College Speech Codes Are On Their Way Out
On July’s first blazing hot afternoon, The Foundation for Individual Rights in Education announced at the National Press Club that it has a plan to fight to eliminate the unconstitutional speech codes embedded in our nation’s public colleges and universities.
“FIRE has decided that we need to change the incentive structure to one that favors freedom of speech on college campuses rather than the suppression of dissent,” Greg Lukianoff, president of FIRE, said in his speech.
A student at Modesto Junior College provided the spark for FIRE’s initiative in the fall of 2013 after college officials prohibited the distribution of copies of the Constitution during the nation’s Constitution Day. A similar incident happened at the University of Hawaii, Hilo.
FIRE quickly realized these weren’t isolated cases.
Three public universities and one community college are now being sued for unconstitutional speech codes. Chicago State University, Citrus College, Iowa State University, and Ohio University are among the four being pursued by FIRE’s litigation team.
But the battle has only begun. Out of 323 public colleges reviewed by FIRE, an astounding 58 percent were found to have unconstitutional speech codes. Only 4 percent were in good standing.
FIRE plans on filing suit against all public colleges maintaining unconstitutional speech codes, in each federal circuit.
The organization defines speech codes as any regulation that punishes, forbids, severely regulates, or restricts large amounts of protected speech. Many public universities limit free speech by restricting it to “free speech zones” that are often distanced from heavily trafficked areas. At Citrus College, the free speech zone is just 1.37 percent of the 6.8 square mile campus.
“Unpopular speech is discouraged at every turn,” said Isaac Smith, a student plaintiff from OU whose organization, Students Defending Students, was asked to stop advertising ‘inappropriate’ promotional T-shirts. “Schools need to know that being open to differing viewpoints is exactly what college is for.”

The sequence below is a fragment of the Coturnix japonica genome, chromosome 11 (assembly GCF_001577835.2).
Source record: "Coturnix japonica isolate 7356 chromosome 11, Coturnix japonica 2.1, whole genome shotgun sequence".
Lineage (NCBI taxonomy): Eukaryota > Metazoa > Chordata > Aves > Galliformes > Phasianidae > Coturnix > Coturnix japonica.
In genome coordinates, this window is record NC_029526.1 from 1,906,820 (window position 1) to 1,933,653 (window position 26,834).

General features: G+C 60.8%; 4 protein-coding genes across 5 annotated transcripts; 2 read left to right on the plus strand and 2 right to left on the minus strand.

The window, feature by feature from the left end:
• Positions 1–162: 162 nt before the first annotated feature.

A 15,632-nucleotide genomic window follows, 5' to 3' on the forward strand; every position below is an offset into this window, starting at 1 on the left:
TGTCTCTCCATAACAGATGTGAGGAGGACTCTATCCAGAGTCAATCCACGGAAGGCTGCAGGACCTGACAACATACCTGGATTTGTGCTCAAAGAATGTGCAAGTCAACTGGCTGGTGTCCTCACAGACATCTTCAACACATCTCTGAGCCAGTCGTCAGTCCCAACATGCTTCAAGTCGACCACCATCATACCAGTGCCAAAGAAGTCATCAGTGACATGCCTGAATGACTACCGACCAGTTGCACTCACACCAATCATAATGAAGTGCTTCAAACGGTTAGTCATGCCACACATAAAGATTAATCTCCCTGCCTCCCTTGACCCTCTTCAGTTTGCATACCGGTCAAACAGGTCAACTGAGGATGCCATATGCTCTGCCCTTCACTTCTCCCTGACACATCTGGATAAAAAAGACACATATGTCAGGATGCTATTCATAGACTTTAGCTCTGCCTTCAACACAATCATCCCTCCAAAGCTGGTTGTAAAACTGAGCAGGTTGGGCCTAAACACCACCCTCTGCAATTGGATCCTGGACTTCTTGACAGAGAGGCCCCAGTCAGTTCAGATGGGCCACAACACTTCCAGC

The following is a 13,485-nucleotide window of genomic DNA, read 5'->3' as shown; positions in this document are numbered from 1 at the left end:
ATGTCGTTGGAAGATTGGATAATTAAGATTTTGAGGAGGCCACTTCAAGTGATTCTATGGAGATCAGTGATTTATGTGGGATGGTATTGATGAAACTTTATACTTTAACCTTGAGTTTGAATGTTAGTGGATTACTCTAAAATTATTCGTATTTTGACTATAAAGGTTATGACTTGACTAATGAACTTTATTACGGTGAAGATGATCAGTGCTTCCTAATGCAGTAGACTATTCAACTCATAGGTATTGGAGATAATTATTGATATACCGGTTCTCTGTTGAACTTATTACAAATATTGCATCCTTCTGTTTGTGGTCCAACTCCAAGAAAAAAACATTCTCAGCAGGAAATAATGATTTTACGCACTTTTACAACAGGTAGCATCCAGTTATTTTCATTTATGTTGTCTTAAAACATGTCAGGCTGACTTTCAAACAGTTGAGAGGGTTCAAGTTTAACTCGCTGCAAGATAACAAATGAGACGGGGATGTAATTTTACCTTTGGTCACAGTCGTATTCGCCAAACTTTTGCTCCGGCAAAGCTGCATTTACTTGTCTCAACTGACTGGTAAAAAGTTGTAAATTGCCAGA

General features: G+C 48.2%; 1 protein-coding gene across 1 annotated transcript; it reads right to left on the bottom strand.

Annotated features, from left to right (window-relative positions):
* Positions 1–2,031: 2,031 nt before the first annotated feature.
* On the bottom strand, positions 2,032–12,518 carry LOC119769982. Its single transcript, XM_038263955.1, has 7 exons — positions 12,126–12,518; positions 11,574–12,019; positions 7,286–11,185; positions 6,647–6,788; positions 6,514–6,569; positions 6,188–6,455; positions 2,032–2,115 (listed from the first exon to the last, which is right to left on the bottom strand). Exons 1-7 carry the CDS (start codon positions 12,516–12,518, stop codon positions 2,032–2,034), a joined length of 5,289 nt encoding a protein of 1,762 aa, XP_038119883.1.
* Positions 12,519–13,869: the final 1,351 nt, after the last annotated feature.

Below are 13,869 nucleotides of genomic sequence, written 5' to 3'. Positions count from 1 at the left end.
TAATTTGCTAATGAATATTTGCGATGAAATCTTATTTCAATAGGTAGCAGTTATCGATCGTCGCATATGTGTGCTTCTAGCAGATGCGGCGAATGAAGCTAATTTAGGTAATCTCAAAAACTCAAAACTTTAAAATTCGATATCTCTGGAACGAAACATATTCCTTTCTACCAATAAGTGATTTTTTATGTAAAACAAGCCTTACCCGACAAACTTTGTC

In Iowa, university officials held NORML ISU, which is an activist organization for marijuana law reform, to a different standard than other student organizations because of the “controversial nature” of the reform they support.
Paul Gerlich and Erin Furleigh, who are the president and vice president of the NORML ISU chapter, were uncomfortable with the fact they’re now in a legal battle with growing national attention, but stand firm in their fight to protect freedom of speech.
“College campuses have and always should be a catalyst to new and progressive ideas,” Gerlich said. “But recently at ISU, we’ve been made to feel like voicing our opinions and beliefs is wrong when it’s absolutely not. The university slogan ‘Choose your Adventure at Iowa State’ will never be the same for us.”
Not all plaintiffs are students. In Chicago, a duo of professors is being pressured by CSU to shut down their blog the Faculty Voice, which is critical of the administration.
“It appears that only a court will be able to protect the rights of my campus community to express themselves without fear of retaliation,” said Phillip Beverly, an associate professor of political science at CSU. “It’s a tragedy that the valuable time of the federal courts would be consumed answering questions that have long since been answered.”
Beverly was referring to the message articulated by the U.S. Supreme Court four decades ago saying “state colleges and universities are not enclaves immune from the sweep of the First Amendment.”
FIRE is breaking out the brooms.